Democracy: The problem with the power of one
I feel honoured to be speaking on the 18th anniversary of Joe Slovo's death and at this first public event of the Chris Hani Institute since Eddie Webster was appointed as director. As I understand it, Eddie's vision is to build the institute as "an independent think-tank of the left", and I have been thinking about what "left" means.
For me, it involves a confidence in human beings: in our capacity to reason, to share, to learn from mistakes, to co-operate, to care for each other and, most importantly, a confidence in our capacity to work together to forge a more just and equal world. This is the basis for a commitment to principles such as participatory democracy, social justice and equality. Without this grounding, those principles can appear very abstract. This confidence also implies social relationships that are marked by solidarity, meaning a commitment to collective empowerment rather than individual advancement.
It is a strong contrast to the neoliberal ethic of intense, possessive individualism. It amounts to a much more optimistic view than we often hear from people on the right who may claim principles of democracy and equality but often doubt people's capacities to realise them. The left view claims we are not born selfish, greedy and competitive: these are qualities we learn under capitalism. The lives of Hani and Slovo demonstrated the opposite qualities and we have much to learn from them. As Zwelinzima Vavi said in his tribute on the anniversary of Slovo's death earlier this month, "Joe Slovo's life taught our generation the real meaning of the main principle of our movement, which is selflessness".
I want to start by emphasising two additional qualities of Slovo that I learned from reading the wonderful book Slovo – The Unfinished Autobiography that Helena Dolny put together. The first is his strong ethical commitment, his passion for values and moral principles, particularly with equality and justice. He contended that "there is a major convergence between the ethical content of Marxism and all that is best in the world's religions". It was his concern with social justice and "the wretched of the earth" that led him to socialism.
The second quality is Slovo's commitment to intellectual engagement. Many of his writings were very contentious, such as "Has Socialism failed?", but as Pallo Jordan has written: "Joe never allowed these [disagreements] to degenerate into personal animosities and always showed himself willing to engage with his critics". His approach, Jeremy Cronin observed earlier this month at his graveside anniversary, "would be at once passionately critical and responsibly measured … they were never displays of individualism … they were collectively self-critical – they assumed personal and collective responsibility for the organisations of which he was an active member".
"I hope that these two qualities – the commitment to ethical principles and to debate – can make this evening a conversation, a conversation around a very difficult question, namely: Can we have equality of opportunity without having equality of condition?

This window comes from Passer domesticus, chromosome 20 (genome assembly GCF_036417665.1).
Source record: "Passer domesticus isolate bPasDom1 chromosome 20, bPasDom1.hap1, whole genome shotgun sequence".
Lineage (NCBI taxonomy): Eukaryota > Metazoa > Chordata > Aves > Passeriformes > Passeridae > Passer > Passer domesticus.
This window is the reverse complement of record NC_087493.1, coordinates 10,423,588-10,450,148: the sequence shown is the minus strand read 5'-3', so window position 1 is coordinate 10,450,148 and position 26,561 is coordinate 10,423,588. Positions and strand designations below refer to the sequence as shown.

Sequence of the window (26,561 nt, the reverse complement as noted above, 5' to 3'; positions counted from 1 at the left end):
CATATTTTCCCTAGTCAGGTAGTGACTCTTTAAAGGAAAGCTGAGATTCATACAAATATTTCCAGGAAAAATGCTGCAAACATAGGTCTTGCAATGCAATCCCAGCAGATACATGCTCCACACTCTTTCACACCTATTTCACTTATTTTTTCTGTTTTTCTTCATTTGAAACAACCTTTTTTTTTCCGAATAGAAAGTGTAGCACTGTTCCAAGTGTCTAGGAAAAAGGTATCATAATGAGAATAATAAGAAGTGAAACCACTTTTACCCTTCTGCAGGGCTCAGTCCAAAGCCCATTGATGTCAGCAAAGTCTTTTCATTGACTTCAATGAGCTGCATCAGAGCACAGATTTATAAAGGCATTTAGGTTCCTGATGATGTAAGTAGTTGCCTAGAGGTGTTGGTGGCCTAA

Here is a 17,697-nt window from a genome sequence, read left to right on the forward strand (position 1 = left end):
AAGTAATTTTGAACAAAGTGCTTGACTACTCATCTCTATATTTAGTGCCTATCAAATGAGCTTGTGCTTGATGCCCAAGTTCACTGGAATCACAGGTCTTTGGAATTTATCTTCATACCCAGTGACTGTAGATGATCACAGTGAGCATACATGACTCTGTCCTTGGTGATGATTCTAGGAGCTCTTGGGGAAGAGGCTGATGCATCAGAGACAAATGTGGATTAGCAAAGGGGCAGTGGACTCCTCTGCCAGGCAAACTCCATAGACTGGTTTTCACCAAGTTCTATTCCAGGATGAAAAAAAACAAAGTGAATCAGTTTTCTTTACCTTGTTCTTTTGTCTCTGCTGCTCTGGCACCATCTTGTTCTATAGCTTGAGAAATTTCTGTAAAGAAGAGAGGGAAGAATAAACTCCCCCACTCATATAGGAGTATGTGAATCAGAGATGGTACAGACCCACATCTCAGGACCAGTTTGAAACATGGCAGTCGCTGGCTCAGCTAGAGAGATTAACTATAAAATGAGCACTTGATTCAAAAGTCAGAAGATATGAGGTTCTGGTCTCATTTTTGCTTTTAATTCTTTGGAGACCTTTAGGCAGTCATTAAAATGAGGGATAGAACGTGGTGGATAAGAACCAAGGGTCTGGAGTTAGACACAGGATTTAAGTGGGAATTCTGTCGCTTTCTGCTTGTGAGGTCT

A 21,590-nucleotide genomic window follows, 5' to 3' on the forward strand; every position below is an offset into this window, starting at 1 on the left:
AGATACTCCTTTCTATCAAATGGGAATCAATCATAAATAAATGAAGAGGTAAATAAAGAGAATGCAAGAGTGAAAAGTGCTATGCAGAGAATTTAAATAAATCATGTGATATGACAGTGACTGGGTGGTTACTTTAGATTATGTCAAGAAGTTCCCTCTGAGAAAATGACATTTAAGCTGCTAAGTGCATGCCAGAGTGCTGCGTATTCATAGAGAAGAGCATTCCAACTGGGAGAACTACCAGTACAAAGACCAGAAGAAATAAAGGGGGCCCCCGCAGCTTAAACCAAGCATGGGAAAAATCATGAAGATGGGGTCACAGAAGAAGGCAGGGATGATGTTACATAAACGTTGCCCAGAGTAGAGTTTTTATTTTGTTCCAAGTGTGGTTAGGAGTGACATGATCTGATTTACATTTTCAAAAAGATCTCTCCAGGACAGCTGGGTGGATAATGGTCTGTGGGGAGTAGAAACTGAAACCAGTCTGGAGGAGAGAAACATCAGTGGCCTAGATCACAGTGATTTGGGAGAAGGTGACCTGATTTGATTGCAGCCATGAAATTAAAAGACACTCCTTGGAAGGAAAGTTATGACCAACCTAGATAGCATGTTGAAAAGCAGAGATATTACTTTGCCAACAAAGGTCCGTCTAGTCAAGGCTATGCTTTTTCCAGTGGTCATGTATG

In Slovo's spirit, to provoke debate and give us something to sharpen our ideas against, I suggest that equality of opportunity under neoliberal capitalism is a myth. But it is a powerful myth, a false promise – one of the two ideas that are propagated by the powerful and the privileged that help to maintain the present model of development. The other is the myth that no alternative to neoliberal capitalism is possible.
Overall, in South Africa in 2010, the directors of the 20 top JSE-listed companies, the overwhelming majority of whom are still white men, each earned an average of R59-million per year, about 1700 times the average income of a worker.
The 2010 PricewaterhouseCoopers report on executive pay in South Africa showed that more than half of executives in large JSE-listed companies earned more than R10-million per year. By contrast, the lowest-paid workers have monthly salaries of about R3500, or R42000 per year. At the same time, one in every four children under the age of six is showing signs of stunted growth (physical and intellectual) as a result of chronic malnutrition. The 2011 census shows that inequality remains racialised, with the average white household earning six times that of the average black household. This deep inequality is one reason many people, not only Marxists, argue that the present model of development, neoliberal capitalism, is not working.
We desperately need alternatives. Both the economic and ecological crises demand not only a shift in the distribution of wealth and power but also a dismantling of the current intense individualism, what the authors of The Spirit Level: Why Greater Equality Makes Societies Stronger (2009) call a "kind of self-promoting, insecure egotism".
In the South African context, affirmative action in education and employment have attempted to promote equality of opportunity and level the playing field. But critics question whether affirmative action substantially challenges racist and sexist power or simply diversifies the small pool of people in positions of class privilege. Despite the achievement of constitutional democracy, racial, gender and class domination continue to be reproduced.